Poison Ivy, Oak, and Sumac: What to Watch Out For

The Stir Bloggers
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Photo from kidshealth.org

These pesky poisonous plants can put a damper on summer fun. Be sure to educate your kids so they can avoid these summertime hazards.

Seven out of ten people are allergic to these plants and break out in rashes upon contact. The rashes are caused by an allergic reaction to an oil called urushiol found on the leaves, roots, and stems.

What to look for:

  • Poison ivy leaves are characterized by three or five serrated-edge, pointed leaflets. It grows as a vine or low, free-standing plant in the East, Midwest, and South and as a shrub in the far northern and western United States.
  • Poison sumac grows as a shrub or small tree and has seven to thirteen staggered leaflets with one on the tip of the plant.  It's found mainly in the Eastern United States, primarily in swamps.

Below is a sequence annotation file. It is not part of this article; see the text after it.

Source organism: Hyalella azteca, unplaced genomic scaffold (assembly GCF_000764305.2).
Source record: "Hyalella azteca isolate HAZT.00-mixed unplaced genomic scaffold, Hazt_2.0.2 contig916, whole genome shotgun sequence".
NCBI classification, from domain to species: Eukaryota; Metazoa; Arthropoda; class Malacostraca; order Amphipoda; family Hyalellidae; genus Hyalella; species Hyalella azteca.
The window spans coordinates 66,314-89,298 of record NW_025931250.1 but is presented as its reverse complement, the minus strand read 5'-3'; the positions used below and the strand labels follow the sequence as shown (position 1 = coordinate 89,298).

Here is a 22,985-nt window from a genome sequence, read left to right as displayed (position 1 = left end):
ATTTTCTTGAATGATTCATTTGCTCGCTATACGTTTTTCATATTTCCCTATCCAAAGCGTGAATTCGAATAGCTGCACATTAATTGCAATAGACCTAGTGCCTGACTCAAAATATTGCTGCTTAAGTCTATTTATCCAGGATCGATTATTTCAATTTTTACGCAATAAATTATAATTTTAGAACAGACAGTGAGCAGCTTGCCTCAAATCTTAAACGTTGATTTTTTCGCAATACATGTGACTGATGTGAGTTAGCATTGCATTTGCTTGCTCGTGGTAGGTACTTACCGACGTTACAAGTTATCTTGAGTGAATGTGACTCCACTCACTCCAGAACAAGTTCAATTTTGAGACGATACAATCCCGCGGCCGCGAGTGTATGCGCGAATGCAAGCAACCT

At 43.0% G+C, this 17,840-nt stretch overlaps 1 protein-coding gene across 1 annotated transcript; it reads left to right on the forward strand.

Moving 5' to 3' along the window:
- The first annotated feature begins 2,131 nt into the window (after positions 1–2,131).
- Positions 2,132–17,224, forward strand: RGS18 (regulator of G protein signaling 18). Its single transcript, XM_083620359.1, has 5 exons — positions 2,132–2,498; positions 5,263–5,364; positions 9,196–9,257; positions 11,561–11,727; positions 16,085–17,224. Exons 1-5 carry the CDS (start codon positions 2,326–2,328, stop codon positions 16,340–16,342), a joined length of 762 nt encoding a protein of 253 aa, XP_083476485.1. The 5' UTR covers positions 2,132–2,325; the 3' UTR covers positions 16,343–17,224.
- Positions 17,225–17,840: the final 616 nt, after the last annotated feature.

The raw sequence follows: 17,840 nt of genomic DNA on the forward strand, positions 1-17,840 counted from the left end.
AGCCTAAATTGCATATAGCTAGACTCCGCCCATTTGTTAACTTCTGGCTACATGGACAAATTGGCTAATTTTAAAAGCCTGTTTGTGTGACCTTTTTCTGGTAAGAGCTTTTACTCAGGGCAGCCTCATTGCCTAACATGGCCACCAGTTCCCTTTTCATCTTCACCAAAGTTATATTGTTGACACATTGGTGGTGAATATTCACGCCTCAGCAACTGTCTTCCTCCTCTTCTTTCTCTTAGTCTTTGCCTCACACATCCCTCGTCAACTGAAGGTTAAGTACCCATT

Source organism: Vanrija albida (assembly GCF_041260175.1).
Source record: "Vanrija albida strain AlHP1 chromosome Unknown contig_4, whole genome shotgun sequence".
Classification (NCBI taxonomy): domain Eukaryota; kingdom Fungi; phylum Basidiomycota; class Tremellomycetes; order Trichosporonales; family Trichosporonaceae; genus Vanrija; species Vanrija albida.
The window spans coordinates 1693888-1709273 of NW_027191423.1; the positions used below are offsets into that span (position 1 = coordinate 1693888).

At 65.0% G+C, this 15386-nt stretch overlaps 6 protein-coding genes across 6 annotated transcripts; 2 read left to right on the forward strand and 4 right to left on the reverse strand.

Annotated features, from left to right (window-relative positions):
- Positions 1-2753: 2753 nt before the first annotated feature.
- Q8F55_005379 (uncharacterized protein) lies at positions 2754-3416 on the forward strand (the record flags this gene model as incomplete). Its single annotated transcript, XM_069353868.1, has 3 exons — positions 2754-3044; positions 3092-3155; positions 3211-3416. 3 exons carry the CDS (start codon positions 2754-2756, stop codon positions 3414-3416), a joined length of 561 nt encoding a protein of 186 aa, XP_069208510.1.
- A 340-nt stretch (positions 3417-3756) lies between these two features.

• Poison oak has three leaves and grows as a shrub in the East and the West, where it is most prevalent.  The plant produces whitish flowers from August to November that dry and can remain for months. 

Along with educating your kids on what these plants look like, it is also good to dress them in long sleeves if they plan to be venturing out into the woods, as well as applying a poison ivy/oak/sumac barrier cream to exposed areas. And just to be on the safe side, be sure to wash exposed areas thoroughly with lukewarm water and soap to remove any access urushiol oil when they come back in.

And remember, "Leaves of three, let it be!"

What are some summertime hazards you try to watch out for?

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